The Dipabhavan meditation centre was a huge area covered with lush tropical forest. The girls were sleeping in a 2-storeyed dorm which could accommodate around 100 people. Each bed had a mosquito net (mine with 3 holes in it), a thin straw mat, a blanket and a wooden headrest (I wouldn’t call it a pillow). This level of simplicity stemmed from one of the 8 precepts that all meditators had to follow, namely: ‘I will not sleep on luxurious beds’. I must say sleeping directly on the plywood was the hardest part of the course for me. I kept on waking up with my arms getting numb. Apparently snoring was a big issue in a male dorm, (along with a visiting snake). As I mentioned before we really were in a jungle and there were plenty of creatures which could scare faint-hearted, including giant lizards, snakes, big spiders, centipedes, bats and more. Personally, I found it fascinating rather than scary and freaked out slightly only when a gecko started climbing my leg during my individual yoga practice. By far the most troublesome creatures were the mosquitos. As a the first precept forbids to take away ANY life and insect repellents didn’t seem to be 100% effective, I had to endure the bites with equanimity.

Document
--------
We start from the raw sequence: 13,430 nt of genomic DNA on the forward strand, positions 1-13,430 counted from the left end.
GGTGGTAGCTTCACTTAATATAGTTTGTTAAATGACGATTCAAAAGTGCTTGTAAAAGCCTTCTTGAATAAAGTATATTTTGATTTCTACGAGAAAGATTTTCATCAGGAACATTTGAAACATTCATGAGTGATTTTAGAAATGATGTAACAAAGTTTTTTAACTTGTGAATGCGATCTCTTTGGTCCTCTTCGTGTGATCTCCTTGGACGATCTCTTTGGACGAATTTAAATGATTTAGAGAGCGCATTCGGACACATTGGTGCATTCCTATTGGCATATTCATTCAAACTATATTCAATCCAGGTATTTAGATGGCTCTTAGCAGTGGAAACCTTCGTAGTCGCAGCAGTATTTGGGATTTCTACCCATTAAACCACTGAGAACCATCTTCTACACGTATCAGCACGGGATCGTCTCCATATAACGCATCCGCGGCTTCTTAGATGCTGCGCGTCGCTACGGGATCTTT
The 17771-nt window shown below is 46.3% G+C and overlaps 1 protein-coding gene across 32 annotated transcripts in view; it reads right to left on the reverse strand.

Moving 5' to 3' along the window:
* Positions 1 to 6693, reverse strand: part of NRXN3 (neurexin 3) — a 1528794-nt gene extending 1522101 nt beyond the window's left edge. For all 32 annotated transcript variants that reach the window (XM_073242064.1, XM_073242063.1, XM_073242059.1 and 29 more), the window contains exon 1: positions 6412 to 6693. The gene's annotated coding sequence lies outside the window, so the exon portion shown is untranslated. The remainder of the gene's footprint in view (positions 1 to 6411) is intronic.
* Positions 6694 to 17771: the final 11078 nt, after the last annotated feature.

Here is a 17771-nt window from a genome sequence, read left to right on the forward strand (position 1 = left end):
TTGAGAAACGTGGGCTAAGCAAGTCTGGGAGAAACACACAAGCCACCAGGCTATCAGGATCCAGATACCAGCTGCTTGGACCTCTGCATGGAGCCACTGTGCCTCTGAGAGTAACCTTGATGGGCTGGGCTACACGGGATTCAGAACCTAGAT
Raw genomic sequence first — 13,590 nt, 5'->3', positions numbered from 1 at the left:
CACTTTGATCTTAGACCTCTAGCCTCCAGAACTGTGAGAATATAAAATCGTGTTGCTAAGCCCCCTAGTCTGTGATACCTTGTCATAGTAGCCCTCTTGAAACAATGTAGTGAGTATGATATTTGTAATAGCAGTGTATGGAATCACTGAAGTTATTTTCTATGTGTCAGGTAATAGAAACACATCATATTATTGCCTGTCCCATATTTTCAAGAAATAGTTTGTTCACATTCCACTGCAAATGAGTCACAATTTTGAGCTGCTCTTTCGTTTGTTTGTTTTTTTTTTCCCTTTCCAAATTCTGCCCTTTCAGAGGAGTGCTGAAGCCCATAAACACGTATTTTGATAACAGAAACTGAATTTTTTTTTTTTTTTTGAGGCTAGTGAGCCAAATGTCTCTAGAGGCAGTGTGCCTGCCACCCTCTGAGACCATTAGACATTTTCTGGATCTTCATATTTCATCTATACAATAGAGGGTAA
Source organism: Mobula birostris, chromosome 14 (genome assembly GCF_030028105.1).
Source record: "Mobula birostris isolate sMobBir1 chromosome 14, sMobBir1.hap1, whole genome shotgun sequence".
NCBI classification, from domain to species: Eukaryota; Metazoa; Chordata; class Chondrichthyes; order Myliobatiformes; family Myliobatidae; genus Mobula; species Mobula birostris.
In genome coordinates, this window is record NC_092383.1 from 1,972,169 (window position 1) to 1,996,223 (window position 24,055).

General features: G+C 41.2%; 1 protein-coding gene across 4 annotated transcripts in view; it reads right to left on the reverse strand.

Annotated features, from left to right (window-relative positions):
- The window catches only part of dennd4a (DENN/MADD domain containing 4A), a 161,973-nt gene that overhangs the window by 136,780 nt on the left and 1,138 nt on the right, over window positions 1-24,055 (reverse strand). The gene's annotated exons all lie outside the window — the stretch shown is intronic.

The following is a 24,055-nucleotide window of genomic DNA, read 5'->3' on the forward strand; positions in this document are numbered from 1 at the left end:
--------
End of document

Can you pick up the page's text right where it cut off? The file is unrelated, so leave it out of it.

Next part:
My favourite building was the meditation hall with its Asian style bell, hammered continuously a couple of times a day to summon us. The bell was made of the recycled, undetonated bomb from the Vietnam war. Very symbolic. The hall was the only building at the premises equipped with fans which made it all the more attractive in the 32-degrees hot, humid weather. The view from the meditation hall at the forest-clad mountains and at the beach and sea far below was spectacular.
I just loved the program which seemed like holidays compared to Vipassana by Goenka-ji. Yes, we still had to wake up at 4.30am but the meditation sessions were just 30 minutes long and there were only 6 seated sessions a day. The rest of the program was divided between walking meditation, chanting and dharma talks. There was also plenty of free time after each meal and a bit of karma yoga (selfless service in the form of cleaning common areas). This versatile program eliminated the anticipated physical pain involved with hours of sitting in a meditation pose. Of course, it was quite challenging for the newbies – in fact 5 people dropped out- but for me the whole retreat was simply delightful.
Ben was giving us much freedom of where, how long and how (sitting, walking or standing) would we like to meditate and I highly appreciated her flexibility. I enjoyed formal walking meditation which I’ve never done before. I believe one cannot truly meditate when moving, though, even in a snail pace and with gaze fixed in one point. I treated walking meditation as a welcome and mindful break between seated sessions. We were also allowed to meditate longer than half an hour at a stretch which meant on good days I could still go deep into meditation.